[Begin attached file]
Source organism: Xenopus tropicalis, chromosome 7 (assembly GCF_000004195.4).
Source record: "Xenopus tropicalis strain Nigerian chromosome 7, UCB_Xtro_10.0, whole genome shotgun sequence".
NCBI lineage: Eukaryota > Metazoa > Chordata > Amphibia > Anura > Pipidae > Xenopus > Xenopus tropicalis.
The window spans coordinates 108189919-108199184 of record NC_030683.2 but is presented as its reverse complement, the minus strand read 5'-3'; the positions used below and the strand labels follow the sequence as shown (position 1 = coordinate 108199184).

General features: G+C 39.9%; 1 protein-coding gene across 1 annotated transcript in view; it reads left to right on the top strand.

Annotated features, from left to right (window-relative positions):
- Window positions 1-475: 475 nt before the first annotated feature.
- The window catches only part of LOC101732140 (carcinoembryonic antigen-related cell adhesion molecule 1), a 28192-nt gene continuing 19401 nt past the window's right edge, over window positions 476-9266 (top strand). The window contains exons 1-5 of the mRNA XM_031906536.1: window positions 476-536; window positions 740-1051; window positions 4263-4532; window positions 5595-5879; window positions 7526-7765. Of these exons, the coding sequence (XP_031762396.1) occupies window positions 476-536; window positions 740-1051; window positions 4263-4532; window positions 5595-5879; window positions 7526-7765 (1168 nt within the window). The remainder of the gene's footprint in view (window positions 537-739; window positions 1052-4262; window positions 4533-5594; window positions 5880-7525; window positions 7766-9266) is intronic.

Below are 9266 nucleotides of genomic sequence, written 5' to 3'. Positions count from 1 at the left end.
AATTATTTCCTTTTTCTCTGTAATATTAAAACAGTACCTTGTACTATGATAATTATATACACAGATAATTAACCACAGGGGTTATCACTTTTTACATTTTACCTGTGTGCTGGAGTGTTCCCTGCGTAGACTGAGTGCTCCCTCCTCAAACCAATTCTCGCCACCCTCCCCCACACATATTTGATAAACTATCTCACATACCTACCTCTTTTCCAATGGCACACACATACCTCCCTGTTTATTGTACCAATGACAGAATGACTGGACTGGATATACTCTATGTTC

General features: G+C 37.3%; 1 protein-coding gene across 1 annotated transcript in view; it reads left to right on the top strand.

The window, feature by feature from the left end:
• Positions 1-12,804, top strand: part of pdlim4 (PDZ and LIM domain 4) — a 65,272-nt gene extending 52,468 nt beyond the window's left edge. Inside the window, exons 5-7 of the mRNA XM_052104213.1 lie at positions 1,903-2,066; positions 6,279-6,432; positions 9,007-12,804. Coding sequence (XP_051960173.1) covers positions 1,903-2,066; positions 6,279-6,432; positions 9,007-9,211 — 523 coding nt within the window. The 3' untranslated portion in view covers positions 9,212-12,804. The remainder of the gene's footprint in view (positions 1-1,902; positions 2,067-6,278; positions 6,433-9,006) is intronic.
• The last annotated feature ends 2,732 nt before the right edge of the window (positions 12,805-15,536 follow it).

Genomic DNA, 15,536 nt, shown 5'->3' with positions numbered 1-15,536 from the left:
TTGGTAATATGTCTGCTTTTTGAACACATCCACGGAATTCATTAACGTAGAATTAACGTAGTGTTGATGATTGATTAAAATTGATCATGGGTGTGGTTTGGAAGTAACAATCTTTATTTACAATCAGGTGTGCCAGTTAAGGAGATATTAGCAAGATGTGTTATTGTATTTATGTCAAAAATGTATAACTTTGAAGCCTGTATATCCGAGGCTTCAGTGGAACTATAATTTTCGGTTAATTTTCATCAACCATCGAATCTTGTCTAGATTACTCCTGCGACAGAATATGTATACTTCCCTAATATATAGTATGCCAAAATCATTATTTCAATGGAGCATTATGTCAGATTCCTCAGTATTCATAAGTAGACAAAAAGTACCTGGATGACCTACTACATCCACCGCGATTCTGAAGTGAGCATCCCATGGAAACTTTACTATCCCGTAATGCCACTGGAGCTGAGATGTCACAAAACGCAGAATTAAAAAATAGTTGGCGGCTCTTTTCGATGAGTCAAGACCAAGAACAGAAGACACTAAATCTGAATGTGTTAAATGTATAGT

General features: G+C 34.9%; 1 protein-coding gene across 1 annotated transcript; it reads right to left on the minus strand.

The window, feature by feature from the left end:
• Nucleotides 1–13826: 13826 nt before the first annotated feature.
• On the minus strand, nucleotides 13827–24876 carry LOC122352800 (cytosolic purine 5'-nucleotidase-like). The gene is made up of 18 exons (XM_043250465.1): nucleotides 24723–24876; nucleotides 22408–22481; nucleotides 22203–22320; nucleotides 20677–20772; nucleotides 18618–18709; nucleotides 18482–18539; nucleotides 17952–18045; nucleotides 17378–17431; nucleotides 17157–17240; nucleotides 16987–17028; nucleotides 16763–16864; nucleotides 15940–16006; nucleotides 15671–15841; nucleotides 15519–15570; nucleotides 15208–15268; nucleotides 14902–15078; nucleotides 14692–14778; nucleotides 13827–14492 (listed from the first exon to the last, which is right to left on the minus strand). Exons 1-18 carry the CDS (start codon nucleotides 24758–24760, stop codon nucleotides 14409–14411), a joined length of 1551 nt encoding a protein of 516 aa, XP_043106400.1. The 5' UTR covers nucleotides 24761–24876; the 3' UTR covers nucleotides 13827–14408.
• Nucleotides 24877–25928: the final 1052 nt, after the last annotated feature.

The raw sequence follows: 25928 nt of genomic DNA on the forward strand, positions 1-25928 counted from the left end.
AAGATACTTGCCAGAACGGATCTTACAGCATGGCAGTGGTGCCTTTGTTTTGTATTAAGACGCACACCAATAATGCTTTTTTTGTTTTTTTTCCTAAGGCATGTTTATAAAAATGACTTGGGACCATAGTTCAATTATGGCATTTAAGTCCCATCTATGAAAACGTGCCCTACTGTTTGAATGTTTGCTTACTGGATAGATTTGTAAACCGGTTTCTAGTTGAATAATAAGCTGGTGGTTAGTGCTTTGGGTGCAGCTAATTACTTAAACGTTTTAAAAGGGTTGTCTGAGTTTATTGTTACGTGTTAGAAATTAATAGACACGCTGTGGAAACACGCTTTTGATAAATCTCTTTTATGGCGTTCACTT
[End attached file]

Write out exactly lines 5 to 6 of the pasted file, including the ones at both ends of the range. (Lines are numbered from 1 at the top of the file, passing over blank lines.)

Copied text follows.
General features: G+C 39.9%; 1 protein-coding gene across 1 annotated transcript in view; it reads left to right on the top strand.

Annotated features, from left to right (window-relative positions):